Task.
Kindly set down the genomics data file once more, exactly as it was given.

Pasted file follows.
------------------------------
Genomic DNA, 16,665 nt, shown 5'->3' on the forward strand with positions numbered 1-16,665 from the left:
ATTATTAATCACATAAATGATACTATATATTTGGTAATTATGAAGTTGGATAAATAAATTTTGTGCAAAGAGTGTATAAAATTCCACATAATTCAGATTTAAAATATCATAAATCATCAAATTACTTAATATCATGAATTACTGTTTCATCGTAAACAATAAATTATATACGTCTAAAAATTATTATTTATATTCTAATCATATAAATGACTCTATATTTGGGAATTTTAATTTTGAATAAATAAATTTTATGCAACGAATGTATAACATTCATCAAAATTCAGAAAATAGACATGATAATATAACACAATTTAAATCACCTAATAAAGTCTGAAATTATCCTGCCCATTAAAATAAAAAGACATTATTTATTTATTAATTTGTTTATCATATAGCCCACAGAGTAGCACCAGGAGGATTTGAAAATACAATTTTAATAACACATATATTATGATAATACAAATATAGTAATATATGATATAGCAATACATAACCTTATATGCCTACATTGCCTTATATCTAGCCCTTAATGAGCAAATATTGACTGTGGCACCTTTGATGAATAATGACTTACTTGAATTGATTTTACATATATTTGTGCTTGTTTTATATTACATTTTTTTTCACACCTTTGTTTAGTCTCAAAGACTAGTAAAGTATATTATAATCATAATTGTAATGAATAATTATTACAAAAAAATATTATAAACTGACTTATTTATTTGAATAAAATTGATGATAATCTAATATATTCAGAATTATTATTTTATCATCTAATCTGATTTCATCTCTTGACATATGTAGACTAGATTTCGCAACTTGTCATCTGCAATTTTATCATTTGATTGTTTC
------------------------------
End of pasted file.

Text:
Genomic DNA, 16,665 nt, shown 5'->3' on the forward strand with positions numbered 1-16,665 from the left:
ATTATTAATCACATAAATGATACTATATATTTGGTAATTATGAAGTTGGATAAATAAATTTTGTGCAAAGAGTGTATAAAATTCCACATAATTCAGATTTAAAATATCATAAATCATCAAATTACTTAATATCATGAATTACTGTTTCATCGTAAACAATAAATTATATACGTCTAAAAATTATTATTTATATTCTAATCATATAAATGACTCTATATTTGGGAATTTTAATTTTGAATAAATAAATTTTATGCAACGAATGTATAACATTCATCAAAATTCAGAAAATAGACATGATAATATAACACAATTTAAATCACCTAATAAAGTCTGAAATTATCCTGCCCATTAAAATAAAAAGACATTATTTATTTATTAATTTGTTTATCATATAGCCCACAGAGTAGCACCAGGAGGATTTGAAAATACAATTTTAATAACACATATATTATGATAATACAAATATAGTAATATATGATATAGCAATACATAACCTTATATGCCTACATTGCCTTATATCTAGCCCTTAATGAGCAAATATTGACTGTGGCACCTTTGATGAATAATGACTTACTTGAATTGATTTTACATATATTTGTGCTTGTTTTATATTACATTTTTTTTCACACCTTTGTTTAGTCTCAAAGACTAGTAAAGTATATTATAATCATAATTGTAATGAATAATTATTACAAAAAAATATTATAAACTGACTTATTTATTTGAATAAAATTGATGATAATCTAATATATTCAGAATTATTATTTTATCATCTAATCTGATTTCATCTCTTGACATATGTAGACTAGATTTCGCAACTTGTCATCTGCAATTTTATCATTTGATTGTTTC